Riverside Park baked under a harsh central Montana sun on Aug. 6, 2010. Wind howled through groves of cottonwoods along the Yellowstone River, swirling eddies of cotton past RV pads, a concrete boat ramp, a playground and a volleyball court. By mid-afternoon, thunderstorms were rolling in across the prairie.
A string of officials gathered on the river’s south bank, embroiled in a discussion about the erosion at work that summer. They represented the City of Laurel, the Army Corps of Engineers, the Williston Basin Interstate Pipeline and pipeline subsidiaries of Cenex, ConocoPhillips and ExxonMobil. The flow of the Yellowstone had already dropped 40,000 cubic feet per second from its crest in early June, but the meeting wasn’t exclusive to the 2010 flood season. Erosion on the Yellowstone’s south bank at Riverside Park had locals concerned about the long-term integrity of several oil and natural gas pipelines extending beneath the park and the river. The city asked for help from one or all of the represented companies in fortifying the south bank against additional erosion, to protect the river, the Laurel community and the environment downstream against a potential catastrophe.
Laurel had reason to worry about floodwaters. Little more than a year earlier, an 8-inch natural gas pipeline failed when flooding scoured the riverbed and exposed it to the elements. The pipe ruptured at a girth weld, releasing a geyser of natural gas from the surface of the river. Emergency responders evacuated locals along the Yellowstone in Laurel and temporarily shut down nearby roadways. It took several hours for operators at the Williston Basin Interstate Pipeline Company to close the pipeline’s valves. The company responded to the rupture by replacing the failed line with a 16-inch pipe buried even deeper beneath the riverbed.
The public safety and environmental concerns from that incident would eventually pale in comparison to the events of the following year, both in Montana and nationally. In April 2010, BP’s Deepwater Horizon platform off the coast of Louisiana exploded. Oil gushed into the Gulf of Mexico from an ocean floor wellhead for months at a rate of nearly 53,000 barrels a day. Eleven platform workers were killed, and in the weeks that followed, curtains of crude washed up on beaches and wetlands all along the coast. Photos of oil-drenched birds, skimmer ships and blackened containment booms dominated the public eye throughout the early summer. The incident, now realized as the industry’s largest-ever marine oil spill, highlighted the dangers of oil released into an ecosystem. The ruptured Deepwater wellhead was finally capped July 15.
Ten days later, on the evening of July 25, the Midwest experienced its own historic environmental disaster. Shortly before 6 p.m., a 30-inch pipeline beneath the Kalamazoo River near Marshall, Mich., ruptured, releasing a plume of toxin-laden tar sands crude being pumped south from Alberta. The pipeline’s owner, Enbridge Energy, originally estimated the spill at 877,000 gallons. The impacts were devastating—thousands of turtles, birds and mammals coated in oil, residents forced to drink bottled water for months, numerous lawsuits filed against Enbridge by locals and environmental groups.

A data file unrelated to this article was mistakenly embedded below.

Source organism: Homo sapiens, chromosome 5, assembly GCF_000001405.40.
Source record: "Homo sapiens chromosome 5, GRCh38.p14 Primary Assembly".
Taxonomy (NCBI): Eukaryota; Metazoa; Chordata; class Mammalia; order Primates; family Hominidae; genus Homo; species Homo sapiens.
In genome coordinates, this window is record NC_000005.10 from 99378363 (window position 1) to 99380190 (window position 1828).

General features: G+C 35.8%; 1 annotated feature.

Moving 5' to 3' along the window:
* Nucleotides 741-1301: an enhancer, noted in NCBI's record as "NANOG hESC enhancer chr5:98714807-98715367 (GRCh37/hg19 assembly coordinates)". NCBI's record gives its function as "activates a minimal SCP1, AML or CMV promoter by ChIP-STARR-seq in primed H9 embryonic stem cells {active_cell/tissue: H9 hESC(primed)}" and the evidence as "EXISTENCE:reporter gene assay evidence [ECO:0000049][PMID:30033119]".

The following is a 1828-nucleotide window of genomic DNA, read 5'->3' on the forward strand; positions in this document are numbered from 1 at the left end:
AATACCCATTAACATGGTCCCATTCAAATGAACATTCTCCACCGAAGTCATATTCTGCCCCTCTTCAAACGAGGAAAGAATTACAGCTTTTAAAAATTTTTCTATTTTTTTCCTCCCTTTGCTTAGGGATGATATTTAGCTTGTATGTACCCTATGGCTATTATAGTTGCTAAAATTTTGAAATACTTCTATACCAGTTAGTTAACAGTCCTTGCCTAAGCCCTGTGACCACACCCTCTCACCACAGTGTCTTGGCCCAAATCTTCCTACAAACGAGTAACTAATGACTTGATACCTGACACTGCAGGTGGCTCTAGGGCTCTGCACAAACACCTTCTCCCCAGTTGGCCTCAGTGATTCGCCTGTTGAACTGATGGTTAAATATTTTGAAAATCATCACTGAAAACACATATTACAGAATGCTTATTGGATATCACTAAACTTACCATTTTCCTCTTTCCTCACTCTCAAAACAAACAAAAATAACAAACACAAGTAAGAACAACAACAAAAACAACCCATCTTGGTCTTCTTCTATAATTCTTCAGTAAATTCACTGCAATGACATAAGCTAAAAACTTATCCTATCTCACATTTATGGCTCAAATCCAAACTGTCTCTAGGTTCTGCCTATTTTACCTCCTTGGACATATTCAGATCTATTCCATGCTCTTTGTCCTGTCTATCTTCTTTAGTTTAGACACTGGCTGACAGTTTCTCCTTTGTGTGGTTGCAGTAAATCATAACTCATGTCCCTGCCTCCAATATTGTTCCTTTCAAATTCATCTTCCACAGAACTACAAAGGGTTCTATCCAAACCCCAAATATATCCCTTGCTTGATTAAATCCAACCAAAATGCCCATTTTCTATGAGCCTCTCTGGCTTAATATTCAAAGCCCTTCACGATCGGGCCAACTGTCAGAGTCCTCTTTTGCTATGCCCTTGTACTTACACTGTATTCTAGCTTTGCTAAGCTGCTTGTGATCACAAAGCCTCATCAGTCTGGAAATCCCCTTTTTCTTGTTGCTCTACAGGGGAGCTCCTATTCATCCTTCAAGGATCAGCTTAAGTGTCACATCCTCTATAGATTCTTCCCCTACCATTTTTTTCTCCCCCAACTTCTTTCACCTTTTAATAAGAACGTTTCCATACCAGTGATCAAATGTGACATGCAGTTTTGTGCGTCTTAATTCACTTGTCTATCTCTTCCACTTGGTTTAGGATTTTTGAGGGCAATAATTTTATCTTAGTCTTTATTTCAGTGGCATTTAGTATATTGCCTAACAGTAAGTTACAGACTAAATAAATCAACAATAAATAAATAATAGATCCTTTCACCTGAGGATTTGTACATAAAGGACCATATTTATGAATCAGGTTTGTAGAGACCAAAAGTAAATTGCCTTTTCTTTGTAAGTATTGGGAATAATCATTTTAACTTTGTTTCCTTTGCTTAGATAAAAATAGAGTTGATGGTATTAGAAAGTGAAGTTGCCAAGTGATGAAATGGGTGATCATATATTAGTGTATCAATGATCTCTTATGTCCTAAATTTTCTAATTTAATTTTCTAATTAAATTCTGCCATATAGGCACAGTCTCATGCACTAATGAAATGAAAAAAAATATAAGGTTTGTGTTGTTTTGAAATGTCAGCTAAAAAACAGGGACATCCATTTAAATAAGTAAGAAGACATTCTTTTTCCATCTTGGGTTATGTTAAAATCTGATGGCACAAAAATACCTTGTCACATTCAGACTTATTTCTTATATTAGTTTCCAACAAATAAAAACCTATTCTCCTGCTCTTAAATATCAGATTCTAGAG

Environmental Protection Agency crews later stated they recovered 1.1 million gallons of oil. The cleanup cost, originally estimated around $5 million, skyrocketed to $765 million by summer 2012.
If any of those incidents came up in conversation on the banks of the Yellowstone in Riverside Park Aug. 6, the exchange isn’t mentioned in a new investigative report released last month by the Pipeline and Hazardous Materials Safety Administration. The various officials disbanded before the weather turned sour, and the south bank remained unfortified despite repeated pleas to pipeline industry reps from the City of Laurel.
The meeting did reveal a key development in the community: Local officials were growing increasingly concerned about how floodwaters could alter the Yellowstone at Riverside Park. The conversations would continue right up to summer 2011, when plumes of oil would come to characterize the nation’s perception of the pristine waterway. But there was little in the hot central Montana air Aug. 6 to indicate that Riverside—once home to German and Japanese prisoners of war—would become ground zero in a chain of events leading to state and federal investigations, congressional hearings and a critical look not just at existing regulations but at the status of pipelines beneath waterways nationwide.